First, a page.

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BOOK: Professional ASP.NET Design Patterns
This is the forum to discuss the Wrox book Professional ASP.NET Design Patterns by Scott Millett; ISBN: 978-0-470-29278-5
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Old November 11th, 2010, 01:29 PM
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Default Tester-Doer pattern Or TryParse?

I have finished studying the code up to the client proxy section on chapter 6. I have a few questions regarding the

CanReserveTicket

method of the TicketService class.

Why does Event.ReserveTicket need to throw an exception when it cannot complete? Why not just return null and let TicketService.ReserveTicket test for Null?

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Code:
 
public TicketReservation ReserveTicket(int tktQty)
{
if (!CanReserveTicket(tktQty))
    return null;
    //ThrowExceptionWithDetailsOnWhyTicketsCannotBeReserved();
 
    TicketReservation reservation = TicketReservationFactory.CreateReservation(this, tktQty);
 
    ReservedTickets.Add(reservation); 
    return reservation;
}
If throwing an exception is necessary, why do we not just assume Event.ReserveTicket will not fail since there is a surrounding try catch block on the TicketService.ReserveTicket method? Since we are already testing it in Event.ReserveTicket, why do we need to test again using the tester-doer pattern?

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Code:
 
try
{
    Event Event = _eventRepository.FindBy(newGuid(reserveTicketRequest.EventId));
    TicketReservation reservation;
    reservation = Event.ReserveTicket(reserveTicketRequest.TicketQuantity);
    _eventRepository.Save(Event);
    response = reservation.ConvertToReserveTicketResponse();
    response.Success = true;
}
catch (Exception ex)
{
    // Shield Exceptions
    response.Message = ErrorLog.GenerateErrorRefMessageAndLog(ex);
    response.Success = false;
}
Or maybe a TryParse pattern would be a better choice (similar to my first question about testing for null)?

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Code:
reservation = Event.TryReserveTicket(reserveTicketRequest.TicketQuantity);
 
if (reservation == null) {
    response = String.Format("There are {0} ticket(s) available", Event.AvailableAllocation());
    response.Success = false;
}
else {
    _eventRepository.Save(Event);
    response = reservation.ConvertToReserveTicketResponse();
    response.Success = true;
}
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Old November 12th, 2010, 04:59 AM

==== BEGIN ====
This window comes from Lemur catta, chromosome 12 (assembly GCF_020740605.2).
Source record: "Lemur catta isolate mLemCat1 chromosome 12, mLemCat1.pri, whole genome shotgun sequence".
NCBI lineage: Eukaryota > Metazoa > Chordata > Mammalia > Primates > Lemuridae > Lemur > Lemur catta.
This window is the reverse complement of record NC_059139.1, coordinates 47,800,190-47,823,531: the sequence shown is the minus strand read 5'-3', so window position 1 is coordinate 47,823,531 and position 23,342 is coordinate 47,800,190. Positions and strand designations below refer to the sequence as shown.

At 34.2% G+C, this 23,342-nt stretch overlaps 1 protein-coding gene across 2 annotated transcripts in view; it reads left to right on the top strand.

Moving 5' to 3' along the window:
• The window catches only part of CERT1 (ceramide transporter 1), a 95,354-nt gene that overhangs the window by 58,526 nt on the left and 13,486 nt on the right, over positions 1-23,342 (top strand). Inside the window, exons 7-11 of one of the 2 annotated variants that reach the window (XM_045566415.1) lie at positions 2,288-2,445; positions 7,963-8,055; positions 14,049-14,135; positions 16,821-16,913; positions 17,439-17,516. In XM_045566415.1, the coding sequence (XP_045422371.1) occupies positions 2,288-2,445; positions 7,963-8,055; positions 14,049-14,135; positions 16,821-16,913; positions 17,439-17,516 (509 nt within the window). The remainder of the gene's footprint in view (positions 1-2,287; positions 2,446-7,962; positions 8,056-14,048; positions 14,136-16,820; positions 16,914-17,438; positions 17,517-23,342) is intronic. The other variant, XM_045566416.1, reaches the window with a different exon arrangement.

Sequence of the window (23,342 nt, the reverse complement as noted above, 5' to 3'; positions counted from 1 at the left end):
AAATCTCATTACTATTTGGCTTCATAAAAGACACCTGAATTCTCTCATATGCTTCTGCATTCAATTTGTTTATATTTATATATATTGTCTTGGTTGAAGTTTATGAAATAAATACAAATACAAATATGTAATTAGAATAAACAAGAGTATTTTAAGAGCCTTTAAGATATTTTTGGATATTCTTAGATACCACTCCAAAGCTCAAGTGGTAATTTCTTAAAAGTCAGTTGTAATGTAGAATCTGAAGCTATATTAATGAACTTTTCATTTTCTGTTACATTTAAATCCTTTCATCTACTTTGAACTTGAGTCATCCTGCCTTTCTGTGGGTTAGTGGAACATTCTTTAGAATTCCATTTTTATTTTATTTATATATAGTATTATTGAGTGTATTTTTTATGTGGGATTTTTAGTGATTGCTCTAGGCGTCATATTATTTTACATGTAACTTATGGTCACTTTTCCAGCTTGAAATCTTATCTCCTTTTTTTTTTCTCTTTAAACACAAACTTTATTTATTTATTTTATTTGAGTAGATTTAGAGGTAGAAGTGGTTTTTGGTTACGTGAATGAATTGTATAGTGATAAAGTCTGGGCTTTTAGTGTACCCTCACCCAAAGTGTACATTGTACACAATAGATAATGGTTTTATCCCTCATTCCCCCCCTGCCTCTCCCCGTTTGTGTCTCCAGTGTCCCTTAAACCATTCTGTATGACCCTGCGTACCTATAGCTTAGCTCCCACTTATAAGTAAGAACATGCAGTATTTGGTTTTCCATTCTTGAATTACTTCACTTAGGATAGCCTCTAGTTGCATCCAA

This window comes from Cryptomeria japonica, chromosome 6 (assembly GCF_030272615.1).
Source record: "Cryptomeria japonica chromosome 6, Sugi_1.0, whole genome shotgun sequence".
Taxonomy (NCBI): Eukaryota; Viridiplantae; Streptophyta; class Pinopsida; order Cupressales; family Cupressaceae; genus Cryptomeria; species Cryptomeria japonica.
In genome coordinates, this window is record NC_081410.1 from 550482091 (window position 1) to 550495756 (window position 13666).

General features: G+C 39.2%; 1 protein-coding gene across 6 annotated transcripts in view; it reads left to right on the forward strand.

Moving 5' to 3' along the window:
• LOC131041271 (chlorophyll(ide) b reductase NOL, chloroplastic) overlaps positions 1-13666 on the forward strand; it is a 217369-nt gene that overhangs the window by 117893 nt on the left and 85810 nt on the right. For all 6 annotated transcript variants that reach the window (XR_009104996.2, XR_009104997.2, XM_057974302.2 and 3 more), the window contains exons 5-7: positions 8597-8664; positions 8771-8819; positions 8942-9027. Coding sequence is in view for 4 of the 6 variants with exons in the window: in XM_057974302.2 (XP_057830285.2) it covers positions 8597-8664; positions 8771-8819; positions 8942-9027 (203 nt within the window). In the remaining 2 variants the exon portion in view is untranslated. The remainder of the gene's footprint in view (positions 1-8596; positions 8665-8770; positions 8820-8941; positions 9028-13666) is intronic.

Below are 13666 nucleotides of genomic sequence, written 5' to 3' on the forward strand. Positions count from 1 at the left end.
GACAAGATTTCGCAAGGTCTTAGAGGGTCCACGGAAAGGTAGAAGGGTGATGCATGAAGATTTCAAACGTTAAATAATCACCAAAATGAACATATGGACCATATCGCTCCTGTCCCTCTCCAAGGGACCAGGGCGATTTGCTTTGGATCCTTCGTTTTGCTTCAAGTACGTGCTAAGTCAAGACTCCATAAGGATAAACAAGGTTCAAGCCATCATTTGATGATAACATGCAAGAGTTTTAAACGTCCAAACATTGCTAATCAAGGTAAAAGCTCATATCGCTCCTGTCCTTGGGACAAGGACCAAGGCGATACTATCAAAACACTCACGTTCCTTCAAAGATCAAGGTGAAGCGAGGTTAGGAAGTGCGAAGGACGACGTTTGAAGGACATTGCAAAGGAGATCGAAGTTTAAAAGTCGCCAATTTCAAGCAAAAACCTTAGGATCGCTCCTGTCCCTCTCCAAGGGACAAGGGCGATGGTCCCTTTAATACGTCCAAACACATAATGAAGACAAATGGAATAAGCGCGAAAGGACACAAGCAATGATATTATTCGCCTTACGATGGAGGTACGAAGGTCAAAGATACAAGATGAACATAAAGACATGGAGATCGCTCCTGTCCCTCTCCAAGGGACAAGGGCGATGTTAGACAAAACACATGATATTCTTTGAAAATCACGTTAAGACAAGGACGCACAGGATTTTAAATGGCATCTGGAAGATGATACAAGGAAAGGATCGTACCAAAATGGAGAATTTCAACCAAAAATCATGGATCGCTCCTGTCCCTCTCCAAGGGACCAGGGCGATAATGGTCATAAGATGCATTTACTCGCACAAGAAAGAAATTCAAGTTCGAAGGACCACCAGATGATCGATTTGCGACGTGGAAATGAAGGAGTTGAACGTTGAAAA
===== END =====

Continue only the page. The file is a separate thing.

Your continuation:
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Default

Samvan,

The exception handling is designed to handle any exceptions thrown and log them.I didn't set up and WCF exception fault contracts intead I handled all exceptions and just returned a success flag to show if the call worked or not.

Quote:
if (Event.CanReserveTicket(reserveTicketRequest.Ticke tQuantity)) // Tester
{
reservation =
Event.ReserveTicket(reserveTicketRequest.TicketQua ntity); // Doer
_eventRepository.Save(Event);
response = reservation.ConvertToReserveTicketResponse();
response.Success = true;
}
else
{
response.Success = false;
response.Message = String.Format(
“There are {0} ticket(s) available.”,
Event.AvailableAllocation());
}
The exception in the ReserveTicket method is for cases when the client by passes the check on whether he can reserve a ticket. I guess its just personal preference or whatever you feel is more clear for the client using it. Thinking about it there might be another way to communicate an issue when reserving a ticket that didn't make use of exceptions to exporess a failure. Maybe have the ReserveTicket method return a response with the number of tickets reserved?

Cheers
Scott
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Old November 12th, 2010, 07:29 AM
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Default

Thanks Scott for your reply.

I think what I am really asking is this:

Since the doer method (Event.ReserveTicket) actually has a tester built in (to throw exception in case the client bypass the tester in the service layer), we are effectively testing "twice" if the client uses the tester-doer pattern in the service layer (as in our case).

In the example in the book it may not be a problem, but if the tester needs to access something outside the machine it may not be ideal.

Maybe a flag to store whether CanReserveTicket has been called, and check the flag in the Event.ReserveTicket method?
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Old November 12th, 2010, 08:52 AM
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Yes good point. In this senario there is no overhead for checking twice but in other systems there may well be. Yeah makes sense to include a flag to store whether CanReserveTicket has been called, and check the flag in the Event.ReserveTicket method as long as nothing else can affect the outcome in between.
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